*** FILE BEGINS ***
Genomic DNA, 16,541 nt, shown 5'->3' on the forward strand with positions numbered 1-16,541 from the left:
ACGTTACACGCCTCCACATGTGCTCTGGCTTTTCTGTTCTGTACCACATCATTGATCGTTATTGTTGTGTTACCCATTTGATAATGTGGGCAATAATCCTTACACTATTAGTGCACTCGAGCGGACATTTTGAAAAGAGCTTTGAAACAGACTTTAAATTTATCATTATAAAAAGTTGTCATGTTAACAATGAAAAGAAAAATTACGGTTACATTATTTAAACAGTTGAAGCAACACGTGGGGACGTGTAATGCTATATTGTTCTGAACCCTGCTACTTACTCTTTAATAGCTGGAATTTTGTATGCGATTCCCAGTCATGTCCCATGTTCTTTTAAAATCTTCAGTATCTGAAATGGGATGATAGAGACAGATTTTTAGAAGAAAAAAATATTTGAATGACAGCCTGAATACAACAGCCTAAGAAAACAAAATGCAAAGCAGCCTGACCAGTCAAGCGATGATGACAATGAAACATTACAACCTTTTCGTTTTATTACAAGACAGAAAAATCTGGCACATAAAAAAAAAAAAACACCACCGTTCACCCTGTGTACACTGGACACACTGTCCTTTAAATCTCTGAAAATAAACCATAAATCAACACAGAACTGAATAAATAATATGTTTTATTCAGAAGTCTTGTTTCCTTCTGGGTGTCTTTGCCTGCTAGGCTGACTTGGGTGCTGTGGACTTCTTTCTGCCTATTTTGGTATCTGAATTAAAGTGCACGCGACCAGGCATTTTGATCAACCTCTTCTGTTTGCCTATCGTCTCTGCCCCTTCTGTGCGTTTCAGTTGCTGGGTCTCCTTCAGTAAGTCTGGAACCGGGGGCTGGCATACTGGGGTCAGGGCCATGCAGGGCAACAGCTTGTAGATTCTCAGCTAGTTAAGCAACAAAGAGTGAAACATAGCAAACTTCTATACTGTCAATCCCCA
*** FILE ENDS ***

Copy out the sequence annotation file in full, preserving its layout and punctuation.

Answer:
Genomic DNA, 16,541 nt, shown 5'->3' on the forward strand with positions numbered 1-16,541 from the left:
ACGTTACACGCCTCCACATGTGCTCTGGCTTTTCTGTTCTGTACCACATCATTGATCGTTATTGTTGTGTTACCCATTTGATAATGTGGGCAATAATCCTTACACTATTAGTGCACTCGAGCGGACATTTTGAAAAGAGCTTTGAAACAGACTTTAAATTTATCATTATAAAAAGTTGTCATGTTAACAATGAAAAGAAAAATTACGGTTACATTATTTAAACAGTTGAAGCAACACGTGGGGACGTGTAATGCTATATTGTTCTGAACCCTGCTACTTACTCTTTAATAGCTGGAATTTTGTATGCGATTCCCAGTCATGTCCCATGTTCTTTTAAAATCTTCAGTATCTGAAATGGGATGATAGAGACAGATTTTTAGAAGAAAAAAATATTTGAATGACAGCCTGAATACAACAGCCTAAGAAAACAAAATGCAAAGCAGCCTGACCAGTCAAGCGATGATGACAATGAAACATTACAACCTTTTCGTTTTATTACAAGACAGAAAAATCTGGCACATAAAAAAAAAAAAACACCACCGTTCACCCTGTGTACACTGGACACACTGTCCTTTAAATCTCTGAAAATAAACCATAAATCAACACAGAACTGAATAAATAATATGTTTTATTCAGAAGTCTTGTTTCCTTCTGGGTGTCTTTGCCTGCTAGGCTGACTTGGGTGCTGTGGACTTCTTTCTGCCTATTTTGGTATCTGAATTAAAGTGCACGCGACCAGGCATTTTGATCAACCTCTTCTGTTTGCCTATCGTCTCTGCCCCTTCTGTGCGTTTCAGTTGCTGGGTCTCCTTCAGTAAGTCTGGAACCGGGGGCTGGCATACTGGGGTCAGGGCCATGCAGGGCAACAGCTTGTAGATTCTCAGCTAGTTAAGCAACAAAGAGTGAAACATAGCAAACTTCTATACTGTCAATCCCCA